2.303 λ0 k Λ(log 10 θ ) . 1 c Λ( ) T ………………….7 The experimental task reduces to measure θ for different temperatures of the filament keeping the geometry and λ0 constant. METHOD:(a) To determine the value of Rg and Rt/Rg with the V-I characteristics of Bulb. h=−

1. To find Rg the resistance of the filament bulb when it just starts glowing: Connect the set-up with the mains and switched it ON. Apply filament current by the power supply control knob marked CONTROL on the panel such that the filament just starts glowing. Note the corresponding filament current and voltage and record these readings in table-I as shown below. Take at least three readings to the get the better value of Rg. Refer fig. 3 TABLE: - I For Rg, the resistance of the filament when it just starts glowing. S.No. 1. 2. 3. 2. To find Rt/Rg from the V-I characteristics of bulb: Further increase the filament current in steps of 0.1 amp. and note the corresponding values of filament voltage for each value of filament current. Record all these readings in table-II as shown below. Filament Current I Amp. Filament Voltage V Volt Rg Ohm Average Rg

-4-

3. Calculate Rt and Rt/ Rg for each value of filament current and voltage. TABLE: - II For V-I Characteristics of the Filament bulb S.No Filament Filament Rt Ohm . Current Voltag I Amp. e V Volt 1. 2. 3. 4. Rt / Rg

(b) Observations of θ and to determine the value of Planck’s constant ‘h’ 4. Adjust the filament bulb at some distance ‘d’ from the solar cell on mini optical bench. 5. Increase the filament current to such extend that the digital microammeter reads some photo-current say mini 2 µA to 3 µA. Note this value of filament current and photocurrent and record it in table- II as shown below. 6. Increase the filament current in steps of 0.1 amp. As in previous case and note the corresponding photo-current for each value of filament current. Record these readings in table- III. 7. Note the value of Rt/ Rg for each value of filament current from table-II and record these readings in table -III. 8. Note the corresponding temperatures for each value of Rt/ Rg from graph no I or tableIV for Rt/ Rg Vs Temp T oK for tungsten. 9. Calculate logθ and 1/T oK. 10. Plot graph between logθ Vs 1/ToK and find the slope of the curve. 11. Repeat the experiment at different value of ‘d’ between the bulb and solar cell.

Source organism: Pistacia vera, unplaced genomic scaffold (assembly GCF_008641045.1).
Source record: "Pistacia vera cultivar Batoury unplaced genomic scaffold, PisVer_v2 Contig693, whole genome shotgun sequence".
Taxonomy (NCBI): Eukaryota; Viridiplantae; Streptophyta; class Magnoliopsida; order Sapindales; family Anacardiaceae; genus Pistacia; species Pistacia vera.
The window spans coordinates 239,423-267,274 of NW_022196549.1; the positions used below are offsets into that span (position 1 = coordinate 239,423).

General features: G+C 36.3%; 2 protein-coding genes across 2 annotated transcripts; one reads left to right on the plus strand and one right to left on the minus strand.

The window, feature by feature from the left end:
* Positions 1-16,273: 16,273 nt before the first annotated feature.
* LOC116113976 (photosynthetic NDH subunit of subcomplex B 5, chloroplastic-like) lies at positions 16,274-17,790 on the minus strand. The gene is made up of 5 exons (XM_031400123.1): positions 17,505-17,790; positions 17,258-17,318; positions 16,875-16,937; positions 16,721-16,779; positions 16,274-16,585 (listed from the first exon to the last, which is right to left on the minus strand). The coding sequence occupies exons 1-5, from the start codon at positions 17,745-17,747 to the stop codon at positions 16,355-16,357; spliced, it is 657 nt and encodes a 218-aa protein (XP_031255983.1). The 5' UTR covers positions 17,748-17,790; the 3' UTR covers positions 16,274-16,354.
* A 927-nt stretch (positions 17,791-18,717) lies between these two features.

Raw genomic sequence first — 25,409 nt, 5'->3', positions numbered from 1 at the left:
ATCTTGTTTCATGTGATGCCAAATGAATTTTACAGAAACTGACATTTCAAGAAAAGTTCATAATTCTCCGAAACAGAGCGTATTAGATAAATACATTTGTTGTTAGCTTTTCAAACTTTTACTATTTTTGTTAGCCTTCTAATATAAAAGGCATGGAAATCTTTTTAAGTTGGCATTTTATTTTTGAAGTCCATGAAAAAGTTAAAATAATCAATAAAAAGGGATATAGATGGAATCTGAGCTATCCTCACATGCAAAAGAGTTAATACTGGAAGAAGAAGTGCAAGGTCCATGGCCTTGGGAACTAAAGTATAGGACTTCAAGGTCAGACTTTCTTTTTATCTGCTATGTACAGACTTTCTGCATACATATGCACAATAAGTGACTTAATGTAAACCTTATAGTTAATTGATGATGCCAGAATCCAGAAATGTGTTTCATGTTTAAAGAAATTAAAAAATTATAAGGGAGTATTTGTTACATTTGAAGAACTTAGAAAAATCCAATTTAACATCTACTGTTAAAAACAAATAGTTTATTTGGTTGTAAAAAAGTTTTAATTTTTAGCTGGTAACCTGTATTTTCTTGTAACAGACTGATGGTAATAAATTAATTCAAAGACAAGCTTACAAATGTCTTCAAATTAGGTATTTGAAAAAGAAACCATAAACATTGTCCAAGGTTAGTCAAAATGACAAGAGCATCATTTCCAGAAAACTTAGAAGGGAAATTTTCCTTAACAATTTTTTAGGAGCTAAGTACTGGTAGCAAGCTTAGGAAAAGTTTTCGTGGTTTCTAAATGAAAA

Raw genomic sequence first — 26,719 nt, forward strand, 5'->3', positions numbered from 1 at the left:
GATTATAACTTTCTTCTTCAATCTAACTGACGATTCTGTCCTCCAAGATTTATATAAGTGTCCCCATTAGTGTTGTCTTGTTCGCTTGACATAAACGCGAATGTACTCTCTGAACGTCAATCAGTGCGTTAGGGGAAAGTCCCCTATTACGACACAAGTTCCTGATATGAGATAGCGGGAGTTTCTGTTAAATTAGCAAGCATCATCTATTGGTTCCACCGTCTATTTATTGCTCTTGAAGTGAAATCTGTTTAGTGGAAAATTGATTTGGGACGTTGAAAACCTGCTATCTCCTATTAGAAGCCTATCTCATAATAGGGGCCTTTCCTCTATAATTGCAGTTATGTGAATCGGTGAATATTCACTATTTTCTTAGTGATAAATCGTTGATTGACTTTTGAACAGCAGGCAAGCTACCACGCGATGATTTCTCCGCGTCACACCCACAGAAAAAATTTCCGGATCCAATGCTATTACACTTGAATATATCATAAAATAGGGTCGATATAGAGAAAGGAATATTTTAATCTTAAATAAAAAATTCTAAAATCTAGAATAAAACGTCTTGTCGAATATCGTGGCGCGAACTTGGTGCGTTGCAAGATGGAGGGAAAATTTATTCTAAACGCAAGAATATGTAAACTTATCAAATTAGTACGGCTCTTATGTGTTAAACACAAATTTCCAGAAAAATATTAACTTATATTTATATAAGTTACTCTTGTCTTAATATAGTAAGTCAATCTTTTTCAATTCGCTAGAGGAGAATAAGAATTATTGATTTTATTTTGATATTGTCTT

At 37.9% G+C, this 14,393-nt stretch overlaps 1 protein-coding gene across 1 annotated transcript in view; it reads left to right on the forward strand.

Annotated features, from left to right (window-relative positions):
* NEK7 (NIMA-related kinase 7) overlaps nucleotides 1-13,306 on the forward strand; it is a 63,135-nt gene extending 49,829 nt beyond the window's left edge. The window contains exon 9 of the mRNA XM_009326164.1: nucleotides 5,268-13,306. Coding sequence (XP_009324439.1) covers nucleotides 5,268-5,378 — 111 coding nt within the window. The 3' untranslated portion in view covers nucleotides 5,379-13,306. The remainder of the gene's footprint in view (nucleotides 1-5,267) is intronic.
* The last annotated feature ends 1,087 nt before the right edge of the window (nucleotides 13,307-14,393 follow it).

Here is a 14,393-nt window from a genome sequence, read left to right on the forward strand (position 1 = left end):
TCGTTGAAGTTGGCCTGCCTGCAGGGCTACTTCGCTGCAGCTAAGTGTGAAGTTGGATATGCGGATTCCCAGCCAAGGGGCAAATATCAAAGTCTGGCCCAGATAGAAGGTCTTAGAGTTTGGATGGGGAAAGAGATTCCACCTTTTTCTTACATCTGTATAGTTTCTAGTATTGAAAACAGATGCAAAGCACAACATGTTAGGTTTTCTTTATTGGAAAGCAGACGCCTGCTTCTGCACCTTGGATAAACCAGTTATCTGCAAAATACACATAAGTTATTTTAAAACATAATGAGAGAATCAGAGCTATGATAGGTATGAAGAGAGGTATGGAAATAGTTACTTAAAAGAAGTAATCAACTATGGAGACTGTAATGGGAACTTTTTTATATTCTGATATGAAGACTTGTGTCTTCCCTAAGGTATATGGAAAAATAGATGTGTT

-5Table-III For θ For distance between the filament bulb and solar cell d = cm Wavelength λ = 6000 A0 1 S.No. Filament Filament CorresPhotoToK logθ x10 −4 o Current voltage ponding current from T K I Amp. V volt Rt/ Rg from µA graph table or Rt/ Rg Vs graph. ToK 1. 2. 3. 4.

Calculations: From equation (7)

h = 2.303

λ0 K log θ x o x10 −4 c T K

Where λ o= 6000 A0 mean wavelength of light k= 1.38 x 10-16 erg/deg. Boltzmann’s constant c= 3x10 10 meter/sec. velocity of light
log θ 1 T

= Slope of the curve.

Results:
1. 2. The experimentally observed values of Planck’s constant ’ h ‘= …………erg/sec. The standard value of Planck’s constant ‘ h’ =

The experimentally observed value of h is always with in 10 to 15% of the standard value.

-6Table –IV Relation between Rt/Rg and Temperature K for Tungsten Filament. S. No. 01. 02. 03. 04. 05. 06. 07. 08. 09. 10. 11. 12. 13. 14. 15. 16. 17. 18. 19. 20. 21. 22. 23. Temperature (K) 0273 0300 0400 0500 0600 0700 0800 0900 1000 1100 1200 1300 1400 1500 1600 1700 1800 1900 2000 2100 2200 2300 2400 Rt/R 0.25 0.29 0.43 0.55 0.71 0.85 0.99 1.15 1.29 1.45 1.61 1.79 1.95 2.11 2.30 2.46 2.65 2.85 3.05 3.26 3.46 3.66 3.85

PLANCK’S CONSTANT SET-UP Model PL-01 Fig. 3